Is investing in a designer countertop for your kitchen really worth it?
There are hundreds of different countertop styles currently on the market. From granite to laminate, to marble, there are countertops for every budget and home design preference. The only question is, what material is really best for your kitchen?
Designer Countertops Vs. Cheap Countertops
Choosing the right countertop for a kitchen isn’t always easy. Prices for granite, marble, and quartz countertops can be prohibitively expensive. At the same time, natural stone is far more durable than even the best laminate alternatives.
The first thing to think about when choosing a countertop is how you plan to use your kitchen.
When Not to Choose a Cheap Countertop
Are you a passionate foodie who loves to cook up a storm in the kitchen? If so, investing in a cheap laminate countertop won’t always be in your best interests. As for why this is there are several reasons.
- Laminate countertops can burn when surfaces come into contact with hot pans and baking trays.
- Laminate countertops are not scratch-resistant.
- Despite being cheap, laminate countertops are not easy to repair and will often need replacing if burns or scratches manifest.
As a rule, laminate countertops will also only last for 10 to 20 years. All this being the case, cheap doesn’t always mean cheerful.
Pros and Cons of Designer Countertops
Because of their many shortcomings, even homeowners on tight remodeling budgets try to steer clear of laminate countertops. Doing so is also smart if you see remodeling as an investment in your home.
Materials like granite have an average usable lifetime of up to 100 years. That is a stark step up from just ten or twenty. Designer countertops made using natural stone also add value to kitchens. However, there are still some pros and cons worth considering.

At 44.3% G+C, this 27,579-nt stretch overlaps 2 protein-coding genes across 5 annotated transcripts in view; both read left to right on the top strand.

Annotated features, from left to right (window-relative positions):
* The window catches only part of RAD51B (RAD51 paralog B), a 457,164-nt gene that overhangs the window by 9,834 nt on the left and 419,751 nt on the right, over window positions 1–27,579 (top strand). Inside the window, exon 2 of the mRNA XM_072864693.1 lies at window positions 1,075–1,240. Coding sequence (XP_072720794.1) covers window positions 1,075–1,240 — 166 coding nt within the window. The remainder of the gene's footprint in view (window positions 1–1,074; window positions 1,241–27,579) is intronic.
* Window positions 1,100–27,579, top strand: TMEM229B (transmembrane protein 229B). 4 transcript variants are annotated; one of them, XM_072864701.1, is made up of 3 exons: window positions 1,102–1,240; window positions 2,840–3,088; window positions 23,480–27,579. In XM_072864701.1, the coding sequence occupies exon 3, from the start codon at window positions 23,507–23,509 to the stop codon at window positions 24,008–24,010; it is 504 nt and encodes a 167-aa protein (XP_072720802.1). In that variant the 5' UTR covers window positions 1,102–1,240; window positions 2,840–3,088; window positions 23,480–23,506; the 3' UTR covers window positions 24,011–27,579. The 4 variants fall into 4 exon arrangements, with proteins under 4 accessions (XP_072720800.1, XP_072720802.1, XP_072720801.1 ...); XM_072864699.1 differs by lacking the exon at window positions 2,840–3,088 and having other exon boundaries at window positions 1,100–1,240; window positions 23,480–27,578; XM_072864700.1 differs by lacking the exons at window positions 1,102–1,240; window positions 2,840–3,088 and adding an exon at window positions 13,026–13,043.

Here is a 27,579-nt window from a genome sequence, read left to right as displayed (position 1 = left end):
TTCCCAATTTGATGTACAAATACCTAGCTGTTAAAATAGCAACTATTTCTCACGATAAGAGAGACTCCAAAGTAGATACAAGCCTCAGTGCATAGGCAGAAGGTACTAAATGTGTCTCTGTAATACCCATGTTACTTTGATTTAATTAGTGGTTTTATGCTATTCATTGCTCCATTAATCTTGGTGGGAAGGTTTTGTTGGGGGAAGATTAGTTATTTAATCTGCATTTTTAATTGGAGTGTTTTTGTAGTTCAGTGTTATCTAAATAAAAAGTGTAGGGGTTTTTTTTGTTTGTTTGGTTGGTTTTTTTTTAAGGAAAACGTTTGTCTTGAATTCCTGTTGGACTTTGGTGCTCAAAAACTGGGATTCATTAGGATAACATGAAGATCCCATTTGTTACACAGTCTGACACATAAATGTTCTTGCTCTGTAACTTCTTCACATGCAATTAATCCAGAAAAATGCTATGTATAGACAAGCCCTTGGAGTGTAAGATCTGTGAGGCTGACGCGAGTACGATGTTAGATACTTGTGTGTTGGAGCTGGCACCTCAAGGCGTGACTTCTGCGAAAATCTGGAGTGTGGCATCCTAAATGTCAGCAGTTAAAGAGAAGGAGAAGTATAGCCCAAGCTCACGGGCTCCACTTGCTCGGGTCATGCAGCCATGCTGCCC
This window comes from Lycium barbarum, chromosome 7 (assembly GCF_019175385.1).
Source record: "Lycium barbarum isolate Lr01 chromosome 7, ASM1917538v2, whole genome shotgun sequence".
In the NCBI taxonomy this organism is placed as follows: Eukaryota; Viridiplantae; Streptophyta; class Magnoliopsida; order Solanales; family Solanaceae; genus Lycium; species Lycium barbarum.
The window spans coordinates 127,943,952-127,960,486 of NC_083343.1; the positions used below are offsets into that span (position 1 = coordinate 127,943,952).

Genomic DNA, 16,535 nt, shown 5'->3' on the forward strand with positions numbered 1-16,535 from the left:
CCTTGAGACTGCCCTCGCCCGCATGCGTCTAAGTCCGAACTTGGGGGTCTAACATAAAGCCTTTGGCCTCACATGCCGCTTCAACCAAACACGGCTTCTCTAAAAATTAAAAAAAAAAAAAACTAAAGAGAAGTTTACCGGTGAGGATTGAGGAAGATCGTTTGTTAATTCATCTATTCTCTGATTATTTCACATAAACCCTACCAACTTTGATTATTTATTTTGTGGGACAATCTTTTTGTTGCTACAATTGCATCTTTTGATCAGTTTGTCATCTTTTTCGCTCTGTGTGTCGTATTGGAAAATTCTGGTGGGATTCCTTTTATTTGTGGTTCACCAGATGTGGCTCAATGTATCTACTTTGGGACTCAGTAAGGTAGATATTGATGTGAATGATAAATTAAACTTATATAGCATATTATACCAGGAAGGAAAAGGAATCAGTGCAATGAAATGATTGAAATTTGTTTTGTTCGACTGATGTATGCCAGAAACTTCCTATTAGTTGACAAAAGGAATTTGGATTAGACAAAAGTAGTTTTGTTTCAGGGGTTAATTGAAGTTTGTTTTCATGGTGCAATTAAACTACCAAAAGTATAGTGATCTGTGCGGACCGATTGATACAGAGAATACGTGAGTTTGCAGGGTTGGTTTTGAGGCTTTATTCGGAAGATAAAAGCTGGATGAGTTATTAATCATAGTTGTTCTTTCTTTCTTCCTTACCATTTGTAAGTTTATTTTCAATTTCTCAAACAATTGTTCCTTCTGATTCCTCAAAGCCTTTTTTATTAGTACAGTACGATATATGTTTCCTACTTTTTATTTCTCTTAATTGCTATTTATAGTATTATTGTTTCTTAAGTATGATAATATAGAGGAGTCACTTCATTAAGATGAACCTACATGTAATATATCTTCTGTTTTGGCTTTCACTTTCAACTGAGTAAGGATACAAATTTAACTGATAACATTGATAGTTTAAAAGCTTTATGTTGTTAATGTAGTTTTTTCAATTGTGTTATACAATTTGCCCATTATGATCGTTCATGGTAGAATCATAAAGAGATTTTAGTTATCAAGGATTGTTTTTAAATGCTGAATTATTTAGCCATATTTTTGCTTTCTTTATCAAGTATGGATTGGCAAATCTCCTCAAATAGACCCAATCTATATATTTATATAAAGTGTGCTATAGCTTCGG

Granite Countertop Pros and Cons
Granite is a fantastic material to use in kitchens. Pros include the fact that granite has fantastic longevity and is available in a wide variety of colors and styles. There is just one problem.
As we’ve already gone to an effort to mention, granite can be prohibitively expensive for some homeowners. The good news, though, is that by being so long-lasting, a granite countertop can amount to a one-off investment over the course of your lifetime.
Marble Countertop Pros and Cons
Granite is durable and can be beautiful. However, if you want to add a touch of glamour to your kitchen, your material of choice will be marble. Marble resonates with luxuriousness, and for the most part, marble is durable. However, marble does have some drawbacks.
Unlike other stone countertops, marble can absorb stains and is a relatively soft stone. This means that marble needs resealing every two years and is prone to chips and scratches.
Quartz Countertop Pros and Cons
Like marble, quartz is a phenomenally beautiful material to incorporate into a kitchen. Quartz is also almost as indestructible as granite. As a stone, quartz isn’t porous. This prevents staining; unlike marble, quartz does not need to be periodically resealed.
Sadly, there are still some negatives to think about when choosing a quartz countertop.
First and foremost, it is possible to damage a quartz countertop with excessive heat. Sink options when using quartz can also be limited. This is due to regular sink inserts being known to cause cracking.
How to get a Cheap Countertop Makeover on a Budget
Because some designer countertops have similar drawbacks to cheap laminate countertops, many homeowners opt for neither option. Instead, they choose alternatives like composite resin (granite effect), butcher’s block (wood), and even recycled glass countertops.
Most alternative options still come with certain pros and cons. In most cases, though, alternative materials are more budget-friendly. You can read more about different countertops, materials, and styles here.
Get Expert Designer Countertop Advice and Support
Are you in the market for a new kitchen countertop? If so, find out what options might be best for your budget. Reach out to 800 Remodeling and discover what material choices might best complement your budget and lifestyle.